Last Call Review of draft-ietf-tcpm-1323bis-19
review-ietf-tcpm-1323bis-19-opsdir-lc-baker-2014-02-14-00

Request Review of draft-ietf-tcpm-1323bis
Requested rev. no specific revision (document currently at 21)
Type Last Call Review
Team Ops Directorate (opsdir)
Deadline 2014-02-18
Requested 2014-02-08
Authors David Borman, Robert Braden, Van Jacobson, Richard Scheffenegger
Draft last updated 2014-02-14
Completed reviews Genart Last Call review of -19 by Scott Brim (diff)
Genart Telechat review of -20 by Scott Brim (diff)
Secdir Last Call review of -19 by Kathleen Moriarty (diff)
Opsdir Last Call review of -19 by Fred Baker (diff)
Assignment Reviewer Fred Baker 
State Completed
Review review-ietf-tcpm-1323bis-19-opsdir-lc-baker-2014-02-14
Reviewed rev. 19 (document currently at 21)
Review result Ready
Review completed: 2014-02-14

Review
review-ietf-tcpm-1323bis-19-opsdir-lc-baker-2014-02-14

I have reviewed this document as part of the Operational directorate's ongoing effort to review all IETF documents being processed by the IESG. These comments were written primarily for the benefit of the operational area directors. Document editors and WG chairs should treat these comments just like any other last call comments.

As background, I'll note that RFC 1323, which draft-ietf-tcpm-1323bis replaces, has quite of bit of history in the Internet; when I look at traces, the question isn't whether window scaling and timestamps are used, but the scaling factor in use. The authors are recognized experts in TCP, having among them early contributors to the specification and a more recent worker with significant accomplishments. The bibliography of the document cites significant research behind the recommendations, and an rfcdiff shows changes, minor or major, throughout the document. As near as I can tell, the specification documents current practice in deployed TCP implementations and/or makes language more accessible (such as changing the variable in which the window scale value is stored from "scale" to "shift"; the operation is to shift the advertised window left the stated number of bits).

idnits notes the possibility of pre-2008 text and recommends ensuring that the authors of any such text sign off on its publication. The first version of the draft is indeed dated January 2008, and it replaces draft-borman-1323bis, which is a 2007 document. David is a principle author on this document, so I think the concern is likely unwarranted, but it would be worthwhile for the authors to ask themselves that question and deal with it as it deserves.

Important information is included in the document regarding the recommendations of RFC 1323 and other documents, and how they have worked out in practice over time. For example, it was originally thought that including a timestamp in all or many TCP segments would improve estimates of the retransmission timeout. It turns out that, while they help, they don't help as much as expected. Hence, a timestamp once or twice per RTT probably produces the same benefit as a timestamp option on every packet. These observations contribute enormously, in my opinion, to the value of the document.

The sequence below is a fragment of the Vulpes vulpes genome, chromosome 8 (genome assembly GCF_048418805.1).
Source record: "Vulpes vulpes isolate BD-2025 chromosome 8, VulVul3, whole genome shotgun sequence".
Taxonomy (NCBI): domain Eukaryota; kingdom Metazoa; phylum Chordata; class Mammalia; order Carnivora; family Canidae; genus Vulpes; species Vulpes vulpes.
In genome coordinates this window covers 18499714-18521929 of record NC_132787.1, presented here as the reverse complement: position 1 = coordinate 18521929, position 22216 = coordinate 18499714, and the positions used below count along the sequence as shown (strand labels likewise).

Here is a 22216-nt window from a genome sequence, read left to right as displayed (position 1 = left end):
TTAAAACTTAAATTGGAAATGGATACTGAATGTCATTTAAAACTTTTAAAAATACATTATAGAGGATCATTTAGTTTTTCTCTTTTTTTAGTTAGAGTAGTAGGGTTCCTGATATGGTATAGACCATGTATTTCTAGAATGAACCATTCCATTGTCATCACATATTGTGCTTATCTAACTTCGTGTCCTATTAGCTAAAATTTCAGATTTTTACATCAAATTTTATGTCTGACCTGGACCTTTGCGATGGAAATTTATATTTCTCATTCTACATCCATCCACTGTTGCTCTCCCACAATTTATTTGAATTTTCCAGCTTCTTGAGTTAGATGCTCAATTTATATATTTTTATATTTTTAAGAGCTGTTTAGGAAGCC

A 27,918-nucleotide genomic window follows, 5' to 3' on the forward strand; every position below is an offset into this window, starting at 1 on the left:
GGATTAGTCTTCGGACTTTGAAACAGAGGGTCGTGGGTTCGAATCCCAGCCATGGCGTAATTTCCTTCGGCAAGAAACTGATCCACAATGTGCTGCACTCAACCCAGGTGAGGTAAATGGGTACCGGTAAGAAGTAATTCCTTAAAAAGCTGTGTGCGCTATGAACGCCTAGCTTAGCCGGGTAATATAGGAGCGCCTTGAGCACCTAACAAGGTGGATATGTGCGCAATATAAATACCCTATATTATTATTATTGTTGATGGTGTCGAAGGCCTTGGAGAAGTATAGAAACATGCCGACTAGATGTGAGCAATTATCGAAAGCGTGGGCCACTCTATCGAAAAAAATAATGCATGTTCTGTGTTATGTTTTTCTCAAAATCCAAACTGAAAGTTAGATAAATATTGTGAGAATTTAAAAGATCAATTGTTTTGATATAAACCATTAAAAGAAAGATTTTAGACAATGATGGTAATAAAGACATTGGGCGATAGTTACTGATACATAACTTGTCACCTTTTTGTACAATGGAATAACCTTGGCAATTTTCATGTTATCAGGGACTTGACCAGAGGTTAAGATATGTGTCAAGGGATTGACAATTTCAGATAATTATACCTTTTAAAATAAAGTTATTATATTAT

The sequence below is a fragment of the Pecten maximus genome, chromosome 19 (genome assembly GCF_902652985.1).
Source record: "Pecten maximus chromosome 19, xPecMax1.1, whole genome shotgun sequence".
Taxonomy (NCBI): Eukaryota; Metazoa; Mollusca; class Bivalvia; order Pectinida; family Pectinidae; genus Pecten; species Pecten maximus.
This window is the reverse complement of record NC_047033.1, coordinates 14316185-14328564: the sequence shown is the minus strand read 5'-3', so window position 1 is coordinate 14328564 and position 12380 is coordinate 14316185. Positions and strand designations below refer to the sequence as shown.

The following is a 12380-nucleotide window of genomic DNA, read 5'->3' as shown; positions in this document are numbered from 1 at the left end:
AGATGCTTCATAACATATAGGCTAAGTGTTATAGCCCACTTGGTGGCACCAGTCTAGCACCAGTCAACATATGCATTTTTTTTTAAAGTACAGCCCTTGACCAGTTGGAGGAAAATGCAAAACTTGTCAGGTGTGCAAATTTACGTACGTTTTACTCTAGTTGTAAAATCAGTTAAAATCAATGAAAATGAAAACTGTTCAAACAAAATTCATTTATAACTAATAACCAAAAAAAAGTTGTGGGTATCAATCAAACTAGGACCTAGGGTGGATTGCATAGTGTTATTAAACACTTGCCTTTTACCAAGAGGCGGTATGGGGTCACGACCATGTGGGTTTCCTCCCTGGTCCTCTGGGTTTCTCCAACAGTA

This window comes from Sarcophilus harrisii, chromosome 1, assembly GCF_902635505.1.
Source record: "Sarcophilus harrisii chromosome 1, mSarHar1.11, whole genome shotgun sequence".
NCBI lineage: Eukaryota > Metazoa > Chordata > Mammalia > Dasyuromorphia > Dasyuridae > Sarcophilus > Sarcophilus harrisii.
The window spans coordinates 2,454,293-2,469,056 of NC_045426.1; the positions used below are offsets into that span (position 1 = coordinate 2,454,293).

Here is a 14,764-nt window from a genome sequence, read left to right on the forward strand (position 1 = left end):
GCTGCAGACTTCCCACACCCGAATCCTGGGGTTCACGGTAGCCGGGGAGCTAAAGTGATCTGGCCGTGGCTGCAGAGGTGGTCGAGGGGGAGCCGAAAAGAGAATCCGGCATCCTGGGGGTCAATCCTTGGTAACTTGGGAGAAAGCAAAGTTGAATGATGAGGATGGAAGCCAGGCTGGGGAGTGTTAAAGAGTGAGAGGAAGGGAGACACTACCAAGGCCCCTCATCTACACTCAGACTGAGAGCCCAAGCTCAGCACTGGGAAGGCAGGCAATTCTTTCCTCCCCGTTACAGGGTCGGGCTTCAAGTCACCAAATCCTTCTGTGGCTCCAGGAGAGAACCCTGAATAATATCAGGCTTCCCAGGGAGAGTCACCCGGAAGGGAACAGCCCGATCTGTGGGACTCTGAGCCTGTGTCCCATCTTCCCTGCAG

Security Considerations and Privacy Considerations are included; RFC 1323 didn't consider security. The sections appear well thought through and reach essentially the same conclusions that I would were I writing them. They include not only end to end considerations, but considerations related to middle boxes, which are an operational aspect of the Internet that the IETF likes to overlook.

Regarding the questions from RFC 5706:

The document is grounded in significant operational experience with well-understood and widely-used code. It has not had scaling issues in deployment; it is in fact a response to scaling issues. It does not change the options or their interpretation, so co-existence should not be an issue.

Configuration is not discussed in the document per se. In implementations I am aware of, configuration varies. In some, there is simply a standard value used for all peers; in others, different settings are used on a per-address or per-prefix basis derived either from history or manual settings. There is really only three values that *can* be set: whether or not scaling is in use, a recommended shift value (which may or may not differ based on the peer), and whether or not timestamps are in use. I believe that this is adequate for known purposes.

With respect to the other questions in the list, in my opinion the answer is "it is satisfactory".

I consider the document to be "Ready" for IESG consideration.


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